Paul’s Monthly Tip to Live for Less in Costa Rica: Buy Fresh Flowers

One of the great deals in Costa Rica is buying fresh flowers. I’ve always liked fresh flowers in my house. In Baltimore, we would generally buy flowers weekly or every other week at Trader Joe’s. They were a good deal there as well. A beautiful bunch, suitable for a vase on our dining room table would generally cost about $7, which by U.S. standards is cheap, cheap, cheap. TJs carried other, more expensive bunches, bouquets, and arrangement too. I was glad to find Trader Joe’s because going to the florist for every day flowers was cost prohibitive. A nice arrangement could easily be $30 and up. Once I spent $75 for a beautiful, large arrangement.

In Costa Rica, what I might spend $30 for in the States, I can have here for $4. Usually we spend anywhere from $3 to $5 every other week for incredibly beautiful bouquets. One of our favorites is a bunch of Stargazer Lilies with 20 or more blooms and they all open. We often add in small greens from our yard to make them even more spectacular. We’ve picked ornamental flowers and plant stems from the Cabina property to make interesting table-top displays. The cost for this is $0.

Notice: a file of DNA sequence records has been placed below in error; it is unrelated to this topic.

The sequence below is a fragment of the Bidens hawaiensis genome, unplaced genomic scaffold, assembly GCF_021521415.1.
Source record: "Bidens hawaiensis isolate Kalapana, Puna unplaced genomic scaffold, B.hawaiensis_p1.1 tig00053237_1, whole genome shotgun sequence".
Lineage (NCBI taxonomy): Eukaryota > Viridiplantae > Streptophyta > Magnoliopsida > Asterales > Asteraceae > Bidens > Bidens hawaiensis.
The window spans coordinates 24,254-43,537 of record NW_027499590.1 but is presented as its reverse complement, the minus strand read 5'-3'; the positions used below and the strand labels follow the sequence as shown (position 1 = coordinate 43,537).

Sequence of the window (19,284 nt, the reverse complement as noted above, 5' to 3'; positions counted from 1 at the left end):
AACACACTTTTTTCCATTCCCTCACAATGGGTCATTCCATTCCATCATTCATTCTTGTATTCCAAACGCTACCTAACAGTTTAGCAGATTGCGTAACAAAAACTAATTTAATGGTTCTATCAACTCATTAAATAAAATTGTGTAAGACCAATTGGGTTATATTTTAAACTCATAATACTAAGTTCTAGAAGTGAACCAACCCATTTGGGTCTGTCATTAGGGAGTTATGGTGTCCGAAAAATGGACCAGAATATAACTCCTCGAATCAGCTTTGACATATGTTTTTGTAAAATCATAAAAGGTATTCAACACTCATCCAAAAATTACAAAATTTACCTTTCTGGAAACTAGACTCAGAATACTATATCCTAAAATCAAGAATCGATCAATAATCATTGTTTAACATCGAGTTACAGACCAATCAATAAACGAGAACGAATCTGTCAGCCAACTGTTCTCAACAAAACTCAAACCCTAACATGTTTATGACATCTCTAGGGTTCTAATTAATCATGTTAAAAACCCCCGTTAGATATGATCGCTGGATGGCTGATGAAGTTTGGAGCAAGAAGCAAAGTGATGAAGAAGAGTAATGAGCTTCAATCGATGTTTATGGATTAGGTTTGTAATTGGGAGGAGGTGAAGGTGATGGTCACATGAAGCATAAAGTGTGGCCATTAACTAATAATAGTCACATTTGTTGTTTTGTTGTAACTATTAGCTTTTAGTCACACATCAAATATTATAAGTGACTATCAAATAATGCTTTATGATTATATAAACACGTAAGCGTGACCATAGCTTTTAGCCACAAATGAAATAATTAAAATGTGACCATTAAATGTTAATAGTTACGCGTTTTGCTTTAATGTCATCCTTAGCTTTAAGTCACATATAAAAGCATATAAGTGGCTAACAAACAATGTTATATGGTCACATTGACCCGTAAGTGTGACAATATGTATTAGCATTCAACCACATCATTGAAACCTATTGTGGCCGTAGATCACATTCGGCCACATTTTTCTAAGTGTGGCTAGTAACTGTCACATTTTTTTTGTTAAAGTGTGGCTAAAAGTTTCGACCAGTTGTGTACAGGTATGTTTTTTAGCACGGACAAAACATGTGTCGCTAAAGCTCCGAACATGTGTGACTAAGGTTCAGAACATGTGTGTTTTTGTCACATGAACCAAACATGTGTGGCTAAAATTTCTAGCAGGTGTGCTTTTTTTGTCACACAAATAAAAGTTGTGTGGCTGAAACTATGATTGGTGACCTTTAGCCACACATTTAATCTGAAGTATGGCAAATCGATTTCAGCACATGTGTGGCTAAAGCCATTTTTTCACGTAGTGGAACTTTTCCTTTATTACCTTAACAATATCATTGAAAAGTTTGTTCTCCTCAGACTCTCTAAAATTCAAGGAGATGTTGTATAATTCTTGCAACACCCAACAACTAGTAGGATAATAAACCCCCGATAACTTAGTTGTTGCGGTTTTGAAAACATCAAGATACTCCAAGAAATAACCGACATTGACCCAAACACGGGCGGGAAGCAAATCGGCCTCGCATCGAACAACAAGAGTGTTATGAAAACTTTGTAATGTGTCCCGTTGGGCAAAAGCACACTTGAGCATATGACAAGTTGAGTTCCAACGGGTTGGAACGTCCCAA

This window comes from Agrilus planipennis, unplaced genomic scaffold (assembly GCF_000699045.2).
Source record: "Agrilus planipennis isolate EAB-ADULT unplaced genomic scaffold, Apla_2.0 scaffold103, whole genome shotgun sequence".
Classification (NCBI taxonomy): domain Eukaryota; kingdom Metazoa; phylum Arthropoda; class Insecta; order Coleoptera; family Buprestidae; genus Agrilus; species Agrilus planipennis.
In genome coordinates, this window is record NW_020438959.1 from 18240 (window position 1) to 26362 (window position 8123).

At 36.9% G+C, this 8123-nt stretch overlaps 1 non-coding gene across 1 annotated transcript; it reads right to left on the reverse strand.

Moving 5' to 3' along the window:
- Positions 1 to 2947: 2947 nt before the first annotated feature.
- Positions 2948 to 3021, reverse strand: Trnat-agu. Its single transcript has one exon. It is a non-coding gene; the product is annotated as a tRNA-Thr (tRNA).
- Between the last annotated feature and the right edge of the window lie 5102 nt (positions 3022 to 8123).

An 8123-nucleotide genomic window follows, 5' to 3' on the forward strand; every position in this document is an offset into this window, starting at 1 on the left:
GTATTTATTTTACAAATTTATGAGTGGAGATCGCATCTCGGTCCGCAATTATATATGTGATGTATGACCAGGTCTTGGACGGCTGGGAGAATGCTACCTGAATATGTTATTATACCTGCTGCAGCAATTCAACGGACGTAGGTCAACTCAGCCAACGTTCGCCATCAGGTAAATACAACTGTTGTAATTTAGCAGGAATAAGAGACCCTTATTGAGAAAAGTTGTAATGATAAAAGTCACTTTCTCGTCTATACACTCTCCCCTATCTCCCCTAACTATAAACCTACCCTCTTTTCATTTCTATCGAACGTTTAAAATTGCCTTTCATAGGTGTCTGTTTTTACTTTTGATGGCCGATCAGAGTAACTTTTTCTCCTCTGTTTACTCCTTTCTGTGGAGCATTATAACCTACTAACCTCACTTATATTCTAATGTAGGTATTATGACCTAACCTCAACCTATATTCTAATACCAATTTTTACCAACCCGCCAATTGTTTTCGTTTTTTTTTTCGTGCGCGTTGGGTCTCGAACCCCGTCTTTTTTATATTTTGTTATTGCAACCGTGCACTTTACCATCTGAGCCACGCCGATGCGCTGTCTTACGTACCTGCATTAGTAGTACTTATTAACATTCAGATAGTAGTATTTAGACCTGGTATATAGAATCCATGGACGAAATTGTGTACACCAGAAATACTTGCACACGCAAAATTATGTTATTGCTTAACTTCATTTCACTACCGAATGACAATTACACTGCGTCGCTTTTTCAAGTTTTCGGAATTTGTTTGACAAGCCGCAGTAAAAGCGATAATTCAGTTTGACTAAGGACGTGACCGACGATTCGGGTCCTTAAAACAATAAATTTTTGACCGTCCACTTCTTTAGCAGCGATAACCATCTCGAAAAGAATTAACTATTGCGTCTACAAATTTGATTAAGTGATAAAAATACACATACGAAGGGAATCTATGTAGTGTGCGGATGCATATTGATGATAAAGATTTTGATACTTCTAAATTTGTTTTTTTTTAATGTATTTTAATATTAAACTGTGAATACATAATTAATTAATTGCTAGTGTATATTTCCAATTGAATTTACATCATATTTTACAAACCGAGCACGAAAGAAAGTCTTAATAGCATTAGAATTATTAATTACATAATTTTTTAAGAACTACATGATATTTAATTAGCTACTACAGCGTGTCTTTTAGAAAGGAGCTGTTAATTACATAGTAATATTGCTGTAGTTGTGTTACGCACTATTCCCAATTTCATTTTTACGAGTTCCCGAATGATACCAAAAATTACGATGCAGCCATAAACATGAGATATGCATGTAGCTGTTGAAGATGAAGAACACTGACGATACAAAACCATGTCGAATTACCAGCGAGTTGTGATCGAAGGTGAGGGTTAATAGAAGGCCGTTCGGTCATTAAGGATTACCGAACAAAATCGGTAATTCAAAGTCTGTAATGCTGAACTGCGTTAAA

We buy our flowers at the weekly feria (large, open air farmers’ market). Since arriving in Costa Rica, we’ve purchased our flowers from one special vendor – Marlen and her husband Vincente. Actually, they have two stalls, one exclusively for flowers that Marlen runs, and a produce one staffed by Vincente.

Although she buys some of her flowers wholesale and resells them at the feria, many are grown right on their finca, located in Puebla Nuevo, outside of Zarcero at 6200 ft. above sea level (brrrrrrr). Yes, it’s cooler and rainier up, up, up there, where they live and grow their vegetables and flowers. They have no heat, and definitely don’t need air conditioning. We’ve been to their home several times and find them very interesting. They own a modest home, have two almost-grown children, and have even had foreign exchange students live with them. Like most Ticos, they seem satisfied with their lives.

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